BSB PhD Exit Seminar: Characterising aspects of the CoA biosynthesis pathway in P. falciparum and T. gondii

Vanessa Howieson, Saliba Group, BSB, RSB

Malaria is an ancient disease leading to the death of more than half a million people every year. Malaria is caused by a parasite of the genus Plasmodium, with P. falciparum being the deadliest Plasmodium species.  P. falciparum has started to show signs of resistance to the current best class of antimalarial drugs –  artemisinin-based combination therapies. As such it is vital that new classes of compounds are discovered to add to our arsenal against the parasite. Our lab and has been studying pantothenate (vitamin B5) metabolism and utilisation by P. falciparum as a potential drug target. Pantothenate is the key precursor for the coenzyme A (CoA) biosynthesis pathway and CoA is essential to an estimated 9% of cellular metabolic processes. The malaria parasite cannot survive its disease-causing red blood cell stage without access to an exogenous supply of pantothenate as it cannot synthesise it de novo. During my PhD I have investigated aspects of pantothenate kinase, the first enzyme in the CoA biosynthesis pathway, in P. falciparum and another apicomplexan parasite T. gondii, an organism that is often used as a model organism for P. falciparum. Interestingly, unlike P. falciparum, T. gondii has been reported to be capable of pantothenate biosynthesis. I have therefore also investigated pantothenate synthetase, a key enzyme in pantothenate biosynthesis, in T. gondii.  In addition, I have explored a variety of compounds as potential anti-Plasmodium or anti-Toxoplasma drugs targeting CoA or pantothenate biosynthesis in these organisms. The key findings from my thesis will be presented at the seminar.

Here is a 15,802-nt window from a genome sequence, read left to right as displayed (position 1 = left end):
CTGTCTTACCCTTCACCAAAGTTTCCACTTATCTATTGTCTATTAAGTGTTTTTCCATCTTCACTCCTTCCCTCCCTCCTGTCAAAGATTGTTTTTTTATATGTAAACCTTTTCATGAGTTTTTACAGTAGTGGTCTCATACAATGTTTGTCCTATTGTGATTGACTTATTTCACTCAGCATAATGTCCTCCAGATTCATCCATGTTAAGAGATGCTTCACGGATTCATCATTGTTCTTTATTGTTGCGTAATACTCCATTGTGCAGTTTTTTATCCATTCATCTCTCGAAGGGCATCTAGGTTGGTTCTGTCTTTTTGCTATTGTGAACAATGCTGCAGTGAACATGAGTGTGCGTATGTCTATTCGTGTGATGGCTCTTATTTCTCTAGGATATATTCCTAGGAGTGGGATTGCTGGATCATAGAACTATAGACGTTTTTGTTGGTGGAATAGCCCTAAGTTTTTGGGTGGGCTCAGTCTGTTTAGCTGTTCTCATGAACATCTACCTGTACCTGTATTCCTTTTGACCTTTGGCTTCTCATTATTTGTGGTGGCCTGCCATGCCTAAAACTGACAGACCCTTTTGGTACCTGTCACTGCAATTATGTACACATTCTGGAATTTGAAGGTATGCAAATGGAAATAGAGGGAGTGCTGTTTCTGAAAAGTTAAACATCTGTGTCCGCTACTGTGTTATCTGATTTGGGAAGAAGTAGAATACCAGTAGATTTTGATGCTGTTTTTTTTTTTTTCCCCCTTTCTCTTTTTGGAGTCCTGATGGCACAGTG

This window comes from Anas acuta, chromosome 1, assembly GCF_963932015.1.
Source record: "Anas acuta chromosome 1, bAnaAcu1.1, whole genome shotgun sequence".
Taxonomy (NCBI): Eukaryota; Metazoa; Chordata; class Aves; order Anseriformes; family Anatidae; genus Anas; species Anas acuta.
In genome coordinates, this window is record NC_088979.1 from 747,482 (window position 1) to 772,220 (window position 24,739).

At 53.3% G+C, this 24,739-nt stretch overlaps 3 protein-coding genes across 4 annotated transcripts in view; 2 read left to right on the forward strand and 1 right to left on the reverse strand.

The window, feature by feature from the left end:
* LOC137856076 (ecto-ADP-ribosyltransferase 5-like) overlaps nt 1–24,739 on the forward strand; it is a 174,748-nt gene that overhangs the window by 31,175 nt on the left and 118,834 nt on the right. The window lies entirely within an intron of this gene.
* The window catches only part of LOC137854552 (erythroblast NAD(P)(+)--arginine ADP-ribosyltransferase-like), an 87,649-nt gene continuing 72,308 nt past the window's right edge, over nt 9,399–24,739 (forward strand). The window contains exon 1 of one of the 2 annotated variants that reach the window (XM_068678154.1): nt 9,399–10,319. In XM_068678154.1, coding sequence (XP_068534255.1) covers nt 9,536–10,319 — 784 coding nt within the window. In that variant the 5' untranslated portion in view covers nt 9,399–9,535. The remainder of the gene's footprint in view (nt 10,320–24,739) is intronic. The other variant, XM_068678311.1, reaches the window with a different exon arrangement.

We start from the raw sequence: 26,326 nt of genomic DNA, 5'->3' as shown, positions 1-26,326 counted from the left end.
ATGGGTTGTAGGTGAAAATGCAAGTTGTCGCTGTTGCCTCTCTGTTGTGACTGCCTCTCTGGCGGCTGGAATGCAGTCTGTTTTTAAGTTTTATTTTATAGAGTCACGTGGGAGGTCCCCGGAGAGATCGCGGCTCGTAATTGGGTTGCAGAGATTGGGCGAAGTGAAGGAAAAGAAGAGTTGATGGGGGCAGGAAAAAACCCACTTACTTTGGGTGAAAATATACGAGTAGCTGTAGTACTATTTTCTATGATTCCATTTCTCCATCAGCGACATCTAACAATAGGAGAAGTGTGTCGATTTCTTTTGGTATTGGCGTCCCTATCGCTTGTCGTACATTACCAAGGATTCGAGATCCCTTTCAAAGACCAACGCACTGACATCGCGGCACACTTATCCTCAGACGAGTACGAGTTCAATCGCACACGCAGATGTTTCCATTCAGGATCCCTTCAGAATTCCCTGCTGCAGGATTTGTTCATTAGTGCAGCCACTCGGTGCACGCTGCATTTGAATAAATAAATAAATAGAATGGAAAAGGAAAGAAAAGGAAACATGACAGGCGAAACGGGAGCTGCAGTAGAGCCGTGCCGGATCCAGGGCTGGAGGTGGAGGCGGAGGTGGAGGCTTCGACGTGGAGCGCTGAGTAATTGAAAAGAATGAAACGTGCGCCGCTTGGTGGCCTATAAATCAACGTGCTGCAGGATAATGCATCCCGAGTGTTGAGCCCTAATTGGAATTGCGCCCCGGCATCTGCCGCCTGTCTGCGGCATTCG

Aditya Yadav will present her talk after Vanessa, please find more details here.